No news is good news for landlords as Chancellor Rishi Sunak’s Autumn Budget 2021 passed without a simper for landlords.
The only property tax change was extending the deadline for reporting and paying capital gains tax (CGT).
The time limit was lengthened from 30 to 60 days after completion.
The measure applies to all residential property sales in the UK by residents and non-resident homeowners from October 27, 2021.
Until the change, taxpayers had longer to settle their bills – until the end of the tax year following completion.
“This will ensure that taxpayers have sufficient time to report and pay CGT, as recommended by the Office of Tax Simplification. In addition, when UK residents dispose of a mixed-use property, legislation will also clarify that the 60-day payment window will only apply to the residential element of the property gain,” said the Chancellor.
The Association of Accounting Technicians (AAT) has lobbied for the change for the past 18 months.
“The process is reliant on clients setting up a CGT account online – which can take at least two weeks – within 30 days,” said AAT Head of Public Policy Phil Hall.
“Agents are not able to do this for their clients, which means this deadline is often missed, particularly around Christmas. It’s a commonsense measure that helps taxpayers and their accountants whilst maintaining increased revenue for the Exchequer.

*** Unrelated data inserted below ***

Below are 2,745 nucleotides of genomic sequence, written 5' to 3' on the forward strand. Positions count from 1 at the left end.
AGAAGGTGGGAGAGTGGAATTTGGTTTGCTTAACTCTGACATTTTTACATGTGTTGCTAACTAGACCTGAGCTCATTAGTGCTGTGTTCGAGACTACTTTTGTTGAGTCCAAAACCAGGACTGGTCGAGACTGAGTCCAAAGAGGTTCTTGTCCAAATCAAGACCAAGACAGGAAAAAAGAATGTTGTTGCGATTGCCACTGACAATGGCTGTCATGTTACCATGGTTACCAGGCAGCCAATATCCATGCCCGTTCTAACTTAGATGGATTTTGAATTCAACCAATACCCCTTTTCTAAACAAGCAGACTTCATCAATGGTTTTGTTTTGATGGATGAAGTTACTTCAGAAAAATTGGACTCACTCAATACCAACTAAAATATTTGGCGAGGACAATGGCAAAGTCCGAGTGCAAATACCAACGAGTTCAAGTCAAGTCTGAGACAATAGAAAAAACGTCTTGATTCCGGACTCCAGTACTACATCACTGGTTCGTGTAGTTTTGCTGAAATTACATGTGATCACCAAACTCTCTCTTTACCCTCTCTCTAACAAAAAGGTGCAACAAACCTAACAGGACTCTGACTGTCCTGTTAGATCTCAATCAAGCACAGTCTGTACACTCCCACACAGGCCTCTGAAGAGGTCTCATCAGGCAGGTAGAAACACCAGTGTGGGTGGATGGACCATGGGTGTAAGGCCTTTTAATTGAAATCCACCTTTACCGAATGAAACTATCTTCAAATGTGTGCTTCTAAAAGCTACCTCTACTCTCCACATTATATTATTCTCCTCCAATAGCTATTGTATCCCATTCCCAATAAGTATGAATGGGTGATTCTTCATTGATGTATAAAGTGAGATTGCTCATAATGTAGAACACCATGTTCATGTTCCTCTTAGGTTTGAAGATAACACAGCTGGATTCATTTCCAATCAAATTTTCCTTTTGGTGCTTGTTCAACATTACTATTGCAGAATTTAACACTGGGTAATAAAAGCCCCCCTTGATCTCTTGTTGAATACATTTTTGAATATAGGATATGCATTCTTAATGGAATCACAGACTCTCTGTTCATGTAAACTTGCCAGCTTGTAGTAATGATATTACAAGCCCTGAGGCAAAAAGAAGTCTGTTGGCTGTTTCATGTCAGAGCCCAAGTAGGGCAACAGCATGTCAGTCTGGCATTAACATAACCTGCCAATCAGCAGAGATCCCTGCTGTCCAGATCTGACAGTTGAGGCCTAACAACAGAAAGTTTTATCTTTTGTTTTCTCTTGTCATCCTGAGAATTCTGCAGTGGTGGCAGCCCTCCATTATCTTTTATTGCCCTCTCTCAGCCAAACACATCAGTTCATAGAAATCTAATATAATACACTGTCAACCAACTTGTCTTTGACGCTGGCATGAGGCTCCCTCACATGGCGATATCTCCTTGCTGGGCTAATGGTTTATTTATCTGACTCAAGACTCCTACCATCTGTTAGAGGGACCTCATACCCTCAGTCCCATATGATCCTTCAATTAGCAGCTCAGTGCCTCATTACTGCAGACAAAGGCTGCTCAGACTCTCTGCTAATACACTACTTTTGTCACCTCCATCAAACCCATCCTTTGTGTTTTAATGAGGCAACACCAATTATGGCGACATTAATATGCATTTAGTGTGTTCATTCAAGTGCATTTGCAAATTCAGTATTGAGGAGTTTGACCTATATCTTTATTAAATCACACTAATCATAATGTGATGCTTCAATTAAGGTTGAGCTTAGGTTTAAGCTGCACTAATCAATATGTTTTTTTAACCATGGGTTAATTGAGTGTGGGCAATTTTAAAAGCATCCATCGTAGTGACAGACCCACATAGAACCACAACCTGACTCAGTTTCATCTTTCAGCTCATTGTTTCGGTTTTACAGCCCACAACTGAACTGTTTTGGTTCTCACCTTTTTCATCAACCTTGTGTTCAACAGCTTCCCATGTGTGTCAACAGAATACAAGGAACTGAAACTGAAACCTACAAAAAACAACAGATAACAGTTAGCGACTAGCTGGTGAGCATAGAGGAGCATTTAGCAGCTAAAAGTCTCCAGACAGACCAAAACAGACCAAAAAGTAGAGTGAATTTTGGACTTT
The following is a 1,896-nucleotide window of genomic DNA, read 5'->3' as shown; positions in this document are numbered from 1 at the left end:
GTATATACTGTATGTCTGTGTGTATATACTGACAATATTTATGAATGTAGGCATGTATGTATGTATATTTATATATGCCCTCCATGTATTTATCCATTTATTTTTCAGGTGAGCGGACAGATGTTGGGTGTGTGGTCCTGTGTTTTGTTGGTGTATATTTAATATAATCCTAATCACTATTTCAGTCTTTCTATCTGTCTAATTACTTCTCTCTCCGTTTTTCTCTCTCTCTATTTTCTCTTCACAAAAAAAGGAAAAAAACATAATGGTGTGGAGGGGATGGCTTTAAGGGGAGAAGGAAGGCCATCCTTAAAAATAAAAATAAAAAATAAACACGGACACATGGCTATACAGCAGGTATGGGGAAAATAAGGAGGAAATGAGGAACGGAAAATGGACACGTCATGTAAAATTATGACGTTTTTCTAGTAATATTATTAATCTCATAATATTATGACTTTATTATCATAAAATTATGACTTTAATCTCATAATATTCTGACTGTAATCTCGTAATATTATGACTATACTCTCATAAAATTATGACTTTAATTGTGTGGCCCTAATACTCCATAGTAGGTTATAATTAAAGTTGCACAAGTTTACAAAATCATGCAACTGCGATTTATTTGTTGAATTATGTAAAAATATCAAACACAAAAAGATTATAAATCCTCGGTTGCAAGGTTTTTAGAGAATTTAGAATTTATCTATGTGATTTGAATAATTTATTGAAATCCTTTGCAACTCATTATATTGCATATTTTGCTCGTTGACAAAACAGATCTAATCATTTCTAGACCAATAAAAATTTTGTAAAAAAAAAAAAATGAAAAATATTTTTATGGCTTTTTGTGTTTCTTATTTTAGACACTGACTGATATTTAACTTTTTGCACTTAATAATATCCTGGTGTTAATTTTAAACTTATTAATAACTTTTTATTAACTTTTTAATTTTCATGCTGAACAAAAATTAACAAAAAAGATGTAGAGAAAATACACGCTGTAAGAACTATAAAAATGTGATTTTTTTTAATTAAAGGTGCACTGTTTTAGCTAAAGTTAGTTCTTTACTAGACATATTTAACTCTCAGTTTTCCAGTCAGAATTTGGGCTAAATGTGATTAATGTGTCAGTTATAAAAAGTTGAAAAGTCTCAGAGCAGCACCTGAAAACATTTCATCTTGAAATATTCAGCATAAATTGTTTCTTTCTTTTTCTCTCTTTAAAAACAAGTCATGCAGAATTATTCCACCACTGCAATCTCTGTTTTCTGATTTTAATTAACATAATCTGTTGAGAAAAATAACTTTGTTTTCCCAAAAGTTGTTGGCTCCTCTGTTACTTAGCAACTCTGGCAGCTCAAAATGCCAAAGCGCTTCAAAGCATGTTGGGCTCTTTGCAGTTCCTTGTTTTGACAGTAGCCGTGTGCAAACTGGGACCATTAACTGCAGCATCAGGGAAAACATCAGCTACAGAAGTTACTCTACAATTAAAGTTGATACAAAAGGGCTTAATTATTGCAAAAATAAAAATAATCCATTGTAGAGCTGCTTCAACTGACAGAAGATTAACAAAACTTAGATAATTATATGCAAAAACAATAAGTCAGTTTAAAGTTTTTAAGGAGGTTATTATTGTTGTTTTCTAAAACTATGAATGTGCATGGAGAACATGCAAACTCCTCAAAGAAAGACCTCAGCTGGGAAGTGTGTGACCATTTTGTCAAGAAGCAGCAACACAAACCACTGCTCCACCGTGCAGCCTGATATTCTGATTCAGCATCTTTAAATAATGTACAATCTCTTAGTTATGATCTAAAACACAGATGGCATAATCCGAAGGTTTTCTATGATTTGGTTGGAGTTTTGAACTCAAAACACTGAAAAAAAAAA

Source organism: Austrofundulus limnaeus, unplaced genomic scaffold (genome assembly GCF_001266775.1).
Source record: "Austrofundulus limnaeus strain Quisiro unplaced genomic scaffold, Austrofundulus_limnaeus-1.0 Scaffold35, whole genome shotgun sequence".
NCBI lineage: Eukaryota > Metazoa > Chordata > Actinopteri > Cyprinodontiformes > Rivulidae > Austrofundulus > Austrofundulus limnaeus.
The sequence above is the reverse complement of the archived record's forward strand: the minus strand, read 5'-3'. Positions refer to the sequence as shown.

Plan to build 180,000 affordable homes
The Chancellor updated two other previous property announcements in his Budget:
- A £24 billion investment in the Affordable Homes Programme over several years to build up to 180,000 homes on brownfield sites with £16 billion for spending outside London
- A 4 per cent charge on profits over £25 million Residential Property Developer Tax (RPDT) to subsidise replacing cladding on tower blocks following the Grenfell disaster
Developers welcomed the cash for affordable homes but complained many local authorities were reluctant to give planning permission for homes on sites zoned for industry.
UC windfall for working tenants
Working tenants claiming Universal Credit will have more money in their pay packets by the end of November.
The Chancellor has trimmed the amount the government claws back from their benefits from 63p in every £1 earned to 55p.
The examples he gave to MPs were:
- Single mothers earning national minimum wage and renting their homes pick up an extra £1,200 a year
- A couple with two children renting their home will gain £1,800 a year.
“This is a two billion pound tax cut for the lowest-paid workers in our country, supports their costs of living and rewards work,” said Sunak.
Hospitality rates cut
Landlords renting out furnished holiday lets gain a welcome cash boost from a temporary cut in business rates.
And he axed plans to increase rates for all businesses for the second year running.
Westminster sets the level of business rates in England. However, Scotland and Wales can choose their rates.
Landlords can claim a 50 per cent discount on their bills up to a maximum of £110,000 in a tax cut worth almost £1.7bn.